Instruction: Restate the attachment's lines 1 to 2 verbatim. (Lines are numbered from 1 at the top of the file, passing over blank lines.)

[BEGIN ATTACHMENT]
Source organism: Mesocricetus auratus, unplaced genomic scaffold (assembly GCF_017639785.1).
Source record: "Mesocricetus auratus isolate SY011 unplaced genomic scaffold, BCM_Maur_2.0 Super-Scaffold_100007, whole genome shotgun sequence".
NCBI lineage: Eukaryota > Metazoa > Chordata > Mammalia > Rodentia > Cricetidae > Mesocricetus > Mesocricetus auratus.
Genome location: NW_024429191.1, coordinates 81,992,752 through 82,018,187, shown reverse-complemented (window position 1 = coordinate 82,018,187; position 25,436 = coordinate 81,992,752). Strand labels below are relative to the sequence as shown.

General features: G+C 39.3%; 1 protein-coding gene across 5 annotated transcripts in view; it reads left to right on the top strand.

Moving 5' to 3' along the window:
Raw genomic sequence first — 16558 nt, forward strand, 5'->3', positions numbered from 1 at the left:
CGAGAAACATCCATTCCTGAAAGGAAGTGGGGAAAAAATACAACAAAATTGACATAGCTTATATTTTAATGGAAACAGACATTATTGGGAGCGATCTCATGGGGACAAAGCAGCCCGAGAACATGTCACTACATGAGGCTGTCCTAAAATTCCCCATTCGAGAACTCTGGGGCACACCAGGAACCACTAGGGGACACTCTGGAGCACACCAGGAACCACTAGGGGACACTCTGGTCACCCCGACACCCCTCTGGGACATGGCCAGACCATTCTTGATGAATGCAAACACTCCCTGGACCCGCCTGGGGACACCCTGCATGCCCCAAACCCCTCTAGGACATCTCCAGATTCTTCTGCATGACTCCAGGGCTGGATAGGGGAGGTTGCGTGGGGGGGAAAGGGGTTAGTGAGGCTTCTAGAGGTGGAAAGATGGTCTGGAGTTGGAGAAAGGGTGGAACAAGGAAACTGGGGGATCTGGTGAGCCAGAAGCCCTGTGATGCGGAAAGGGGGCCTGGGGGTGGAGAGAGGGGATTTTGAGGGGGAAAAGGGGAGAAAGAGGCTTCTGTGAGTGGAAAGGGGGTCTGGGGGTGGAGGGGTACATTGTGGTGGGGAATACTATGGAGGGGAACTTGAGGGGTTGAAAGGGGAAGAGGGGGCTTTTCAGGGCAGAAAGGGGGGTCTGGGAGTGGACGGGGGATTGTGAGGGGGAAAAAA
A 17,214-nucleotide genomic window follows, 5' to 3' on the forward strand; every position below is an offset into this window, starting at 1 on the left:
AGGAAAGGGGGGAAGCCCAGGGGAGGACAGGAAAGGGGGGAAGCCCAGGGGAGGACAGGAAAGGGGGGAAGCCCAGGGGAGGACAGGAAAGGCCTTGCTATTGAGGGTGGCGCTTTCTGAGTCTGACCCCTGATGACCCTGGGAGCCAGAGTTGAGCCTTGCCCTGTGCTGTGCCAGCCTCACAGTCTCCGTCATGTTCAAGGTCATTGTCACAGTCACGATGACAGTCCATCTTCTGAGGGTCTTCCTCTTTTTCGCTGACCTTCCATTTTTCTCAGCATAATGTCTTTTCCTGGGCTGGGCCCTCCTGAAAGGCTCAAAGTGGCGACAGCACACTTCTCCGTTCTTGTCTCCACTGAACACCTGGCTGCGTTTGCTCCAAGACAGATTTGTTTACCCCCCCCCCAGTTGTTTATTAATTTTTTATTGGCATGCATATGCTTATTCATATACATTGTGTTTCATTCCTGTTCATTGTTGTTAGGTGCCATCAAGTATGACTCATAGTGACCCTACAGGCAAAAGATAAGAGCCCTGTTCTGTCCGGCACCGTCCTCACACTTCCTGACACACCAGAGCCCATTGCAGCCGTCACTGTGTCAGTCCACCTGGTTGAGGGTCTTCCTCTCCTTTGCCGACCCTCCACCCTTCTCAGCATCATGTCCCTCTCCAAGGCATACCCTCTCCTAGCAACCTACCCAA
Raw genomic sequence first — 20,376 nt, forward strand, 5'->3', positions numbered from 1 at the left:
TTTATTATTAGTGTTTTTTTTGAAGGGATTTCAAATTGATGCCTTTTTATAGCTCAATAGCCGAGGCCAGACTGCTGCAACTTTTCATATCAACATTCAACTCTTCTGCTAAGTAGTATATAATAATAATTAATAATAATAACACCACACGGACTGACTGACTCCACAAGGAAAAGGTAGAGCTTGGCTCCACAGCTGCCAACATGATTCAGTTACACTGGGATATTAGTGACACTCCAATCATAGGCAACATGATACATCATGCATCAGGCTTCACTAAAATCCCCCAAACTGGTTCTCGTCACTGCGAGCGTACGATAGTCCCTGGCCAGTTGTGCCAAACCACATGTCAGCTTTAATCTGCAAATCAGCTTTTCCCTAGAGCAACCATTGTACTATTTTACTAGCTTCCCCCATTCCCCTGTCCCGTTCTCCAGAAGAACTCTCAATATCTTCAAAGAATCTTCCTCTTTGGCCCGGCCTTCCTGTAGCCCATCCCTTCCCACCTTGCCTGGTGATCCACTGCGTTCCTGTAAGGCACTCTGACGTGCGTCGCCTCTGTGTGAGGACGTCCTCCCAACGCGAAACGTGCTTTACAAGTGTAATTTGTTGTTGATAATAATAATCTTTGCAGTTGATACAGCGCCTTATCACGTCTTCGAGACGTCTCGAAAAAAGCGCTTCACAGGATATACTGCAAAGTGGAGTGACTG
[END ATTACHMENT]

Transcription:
Source organism: Mesocricetus auratus, unplaced genomic scaffold (assembly GCF_017639785.1).
Source record: "Mesocricetus auratus isolate SY011 unplaced genomic scaffold, BCM_Maur_2.0 Super-Scaffold_100007, whole genome shotgun sequence".